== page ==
In the first section of his book: How I Came to My Name, the book’s main character, Shorty Bon Bon describes himself to the reader in the first person. In adjacent poems another character (perhaps a spirit) describes Shorty to Perdomo in past tense. The language used includes musical terms in both English and Spanish much of which is slang. In juxtaposing the communication between the characters, between the reader and the poet, in Perdomo’s particular use of language and in his creation of instantaneous mixtures of images, the complex and fast world of Shorty Bon Bon is made vivid.

A musician by trade, Shorty is also a slick street hustler. His hustle has found a home in his musicianship. Shorty learned his craft by listening to the masters not by attending school. He is so sure of his greatness, he is arrogant:

So cool

     That I chased God like he was on the run.

 […]

So cool

     That when Puente heard my speed, I made him bite his

     Tongue. I’m saying—I made the Mambo King bleed.        (12)

Rather than being distasteful however, Shorty’s arrogance is amusing. Besides, his greatness is validated by the spirit who addresses Perdomo.

In the second section; To Be with You, gone is the “spirit” character who communicates with Perdomo and introduced is Rose; a singer who is Shorty’s girl. Here, Rose’s tumultuous relationship to Shorty takes precedence. Their separate accounts of their struggling liaison and of one another, sustains the play of communication established in the first section. Rose addresses Shorty through a series of letters while Shorty addresses Perdomo directly. The language Perdomo uses is again a sofrito of English, Spanish, Spanglish, street talk and proper terminology e.g., the use of the word pubis.

The greatness of Rose as a singer is a metaphor for her amazing intellect, beauty and female power. Rose is a formidable challenge to Shorty. So much so that regardless of Shorty’s coolness she leaves him in the end.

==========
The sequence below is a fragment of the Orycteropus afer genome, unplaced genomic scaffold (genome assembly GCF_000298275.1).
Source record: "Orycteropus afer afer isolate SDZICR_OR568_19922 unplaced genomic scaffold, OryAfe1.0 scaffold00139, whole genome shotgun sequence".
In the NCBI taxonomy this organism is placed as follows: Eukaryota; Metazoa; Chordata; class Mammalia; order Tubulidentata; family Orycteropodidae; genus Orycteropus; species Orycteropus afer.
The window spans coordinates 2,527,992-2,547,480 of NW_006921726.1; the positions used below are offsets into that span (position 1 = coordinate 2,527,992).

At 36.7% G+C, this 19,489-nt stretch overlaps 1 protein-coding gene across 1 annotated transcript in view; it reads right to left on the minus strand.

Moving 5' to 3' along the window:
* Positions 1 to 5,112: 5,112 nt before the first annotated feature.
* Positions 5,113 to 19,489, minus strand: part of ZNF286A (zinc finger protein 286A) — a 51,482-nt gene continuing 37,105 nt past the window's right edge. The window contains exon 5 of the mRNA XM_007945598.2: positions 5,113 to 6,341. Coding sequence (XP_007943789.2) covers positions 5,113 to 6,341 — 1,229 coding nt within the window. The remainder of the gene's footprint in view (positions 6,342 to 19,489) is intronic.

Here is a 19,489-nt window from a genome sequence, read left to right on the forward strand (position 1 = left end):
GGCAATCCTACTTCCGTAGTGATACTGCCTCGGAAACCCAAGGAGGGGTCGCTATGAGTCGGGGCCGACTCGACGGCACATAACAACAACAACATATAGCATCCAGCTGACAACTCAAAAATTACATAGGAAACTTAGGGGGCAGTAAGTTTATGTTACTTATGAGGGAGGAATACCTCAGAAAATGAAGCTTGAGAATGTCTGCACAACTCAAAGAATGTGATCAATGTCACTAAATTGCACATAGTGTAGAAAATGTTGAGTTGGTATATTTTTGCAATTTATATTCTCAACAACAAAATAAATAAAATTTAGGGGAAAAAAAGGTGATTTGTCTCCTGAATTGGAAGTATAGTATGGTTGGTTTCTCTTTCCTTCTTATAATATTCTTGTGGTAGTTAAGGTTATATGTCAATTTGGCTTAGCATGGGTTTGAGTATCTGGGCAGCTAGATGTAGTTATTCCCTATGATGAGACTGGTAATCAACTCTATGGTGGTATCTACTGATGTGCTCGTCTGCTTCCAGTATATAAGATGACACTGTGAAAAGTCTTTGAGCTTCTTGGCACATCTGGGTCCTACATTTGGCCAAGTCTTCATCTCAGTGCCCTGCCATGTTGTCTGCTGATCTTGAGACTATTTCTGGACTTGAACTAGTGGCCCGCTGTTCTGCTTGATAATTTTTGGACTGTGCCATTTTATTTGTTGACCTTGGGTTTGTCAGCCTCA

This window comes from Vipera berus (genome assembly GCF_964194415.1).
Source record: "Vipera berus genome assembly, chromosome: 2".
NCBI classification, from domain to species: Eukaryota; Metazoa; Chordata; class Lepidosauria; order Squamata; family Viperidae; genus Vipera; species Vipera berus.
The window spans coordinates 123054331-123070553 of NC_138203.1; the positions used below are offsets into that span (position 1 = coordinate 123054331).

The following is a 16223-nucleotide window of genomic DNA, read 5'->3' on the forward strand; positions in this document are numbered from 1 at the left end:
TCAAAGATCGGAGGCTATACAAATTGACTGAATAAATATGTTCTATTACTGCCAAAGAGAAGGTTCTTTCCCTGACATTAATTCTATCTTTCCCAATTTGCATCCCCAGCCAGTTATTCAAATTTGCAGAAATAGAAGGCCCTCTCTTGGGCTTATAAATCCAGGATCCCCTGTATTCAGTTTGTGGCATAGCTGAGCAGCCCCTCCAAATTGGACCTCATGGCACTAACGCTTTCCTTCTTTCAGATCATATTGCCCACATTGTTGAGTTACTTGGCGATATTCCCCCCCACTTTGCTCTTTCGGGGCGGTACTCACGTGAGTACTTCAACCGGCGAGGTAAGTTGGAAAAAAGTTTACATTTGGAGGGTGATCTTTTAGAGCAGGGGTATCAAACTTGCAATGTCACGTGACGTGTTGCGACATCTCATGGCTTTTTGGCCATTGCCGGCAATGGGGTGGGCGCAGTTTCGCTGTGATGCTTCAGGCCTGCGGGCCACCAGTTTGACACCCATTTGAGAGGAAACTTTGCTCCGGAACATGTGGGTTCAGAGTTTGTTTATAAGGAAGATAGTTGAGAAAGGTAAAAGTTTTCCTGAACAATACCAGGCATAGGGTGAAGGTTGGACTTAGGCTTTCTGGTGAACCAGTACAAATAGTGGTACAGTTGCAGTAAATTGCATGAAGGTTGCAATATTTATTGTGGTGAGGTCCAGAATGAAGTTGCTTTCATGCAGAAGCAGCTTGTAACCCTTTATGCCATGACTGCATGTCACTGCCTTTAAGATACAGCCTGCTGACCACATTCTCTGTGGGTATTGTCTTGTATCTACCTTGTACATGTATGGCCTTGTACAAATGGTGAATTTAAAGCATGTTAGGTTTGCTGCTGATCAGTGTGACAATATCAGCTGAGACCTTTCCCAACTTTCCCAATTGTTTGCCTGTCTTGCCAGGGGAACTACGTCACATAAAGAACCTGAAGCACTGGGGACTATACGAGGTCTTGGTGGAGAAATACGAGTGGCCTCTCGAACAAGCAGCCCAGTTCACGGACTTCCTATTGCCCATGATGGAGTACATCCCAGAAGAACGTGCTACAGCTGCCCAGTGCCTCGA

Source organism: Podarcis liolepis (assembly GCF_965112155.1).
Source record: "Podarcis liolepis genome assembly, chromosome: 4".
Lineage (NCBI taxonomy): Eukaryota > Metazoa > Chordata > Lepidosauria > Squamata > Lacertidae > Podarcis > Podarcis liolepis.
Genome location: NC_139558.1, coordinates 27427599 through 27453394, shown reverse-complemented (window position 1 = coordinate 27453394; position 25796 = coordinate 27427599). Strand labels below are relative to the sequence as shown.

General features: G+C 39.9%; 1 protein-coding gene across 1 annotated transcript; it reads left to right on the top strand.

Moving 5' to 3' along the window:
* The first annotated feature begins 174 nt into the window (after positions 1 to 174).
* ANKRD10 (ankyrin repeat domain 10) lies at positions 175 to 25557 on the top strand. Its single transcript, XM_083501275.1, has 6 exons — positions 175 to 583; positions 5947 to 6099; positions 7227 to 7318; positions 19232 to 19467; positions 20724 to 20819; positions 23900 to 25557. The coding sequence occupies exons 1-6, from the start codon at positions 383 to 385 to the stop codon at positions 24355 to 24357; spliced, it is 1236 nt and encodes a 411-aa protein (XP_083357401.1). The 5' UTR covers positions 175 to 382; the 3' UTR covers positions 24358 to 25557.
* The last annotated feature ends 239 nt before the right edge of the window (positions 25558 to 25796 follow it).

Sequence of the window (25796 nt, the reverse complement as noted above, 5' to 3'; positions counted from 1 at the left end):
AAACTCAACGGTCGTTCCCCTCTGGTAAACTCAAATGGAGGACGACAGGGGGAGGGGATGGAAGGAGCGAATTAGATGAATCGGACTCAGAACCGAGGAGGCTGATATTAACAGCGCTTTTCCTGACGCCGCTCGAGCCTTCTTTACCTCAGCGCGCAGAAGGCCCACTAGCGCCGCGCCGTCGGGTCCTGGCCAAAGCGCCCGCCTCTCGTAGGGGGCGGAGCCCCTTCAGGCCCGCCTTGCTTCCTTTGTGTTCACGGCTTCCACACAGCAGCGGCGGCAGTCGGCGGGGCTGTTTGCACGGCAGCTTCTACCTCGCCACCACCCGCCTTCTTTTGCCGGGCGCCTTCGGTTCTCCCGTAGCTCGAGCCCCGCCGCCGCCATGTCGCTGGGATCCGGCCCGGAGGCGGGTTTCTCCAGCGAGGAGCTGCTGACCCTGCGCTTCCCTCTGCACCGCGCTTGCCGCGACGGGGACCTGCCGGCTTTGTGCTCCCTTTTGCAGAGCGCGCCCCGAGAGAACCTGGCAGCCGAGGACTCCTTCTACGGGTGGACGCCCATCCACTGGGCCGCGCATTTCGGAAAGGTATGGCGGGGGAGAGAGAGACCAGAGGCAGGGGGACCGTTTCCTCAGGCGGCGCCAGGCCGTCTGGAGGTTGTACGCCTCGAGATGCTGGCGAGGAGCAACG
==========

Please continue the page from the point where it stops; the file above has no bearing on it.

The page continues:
The third section of the book; Fracture, Flow, sees Perdomo melding into Shorty. The communication here is between the poet and reader; the voice in the poem is the poet’s and that voice is Shorty Bon Bon’s. Set in Puerto Rico, in this group of poems, Shorty recounts life on the island vs life on the mainland, the treatment of Puerto Rico by the United States and the island’s political state. Through the use of metaphor, Perdomo refers to such historical events as Columbus’ treatment by the natives when he lands on the island, the dignity of Puerto Rican nationalists, the Ponce massacre, how the island and mainland are treated with the same brutality by those in power, the selling of the illusion of freedom.

The final segment of the book; The Birth of Shorty Bon Bon  45, realizes the death and rebirth of Shorty Bon Bon. Just like the poet himself, Shorty has died and is reborn anew. His transformation played out on a metaphoric 45 vinyl sides A and B.

Telling the story of one character throughout a book of poems is a risky proposition; a tool usually reserved for novelists and short story writers. But the persistence of a character among the sewn shards of language and colliding metaphors throughout Perdomo’s book, unifies the work and gives pause to the reader to ponder; is Shorty Bon Bon really Willie Perdomo?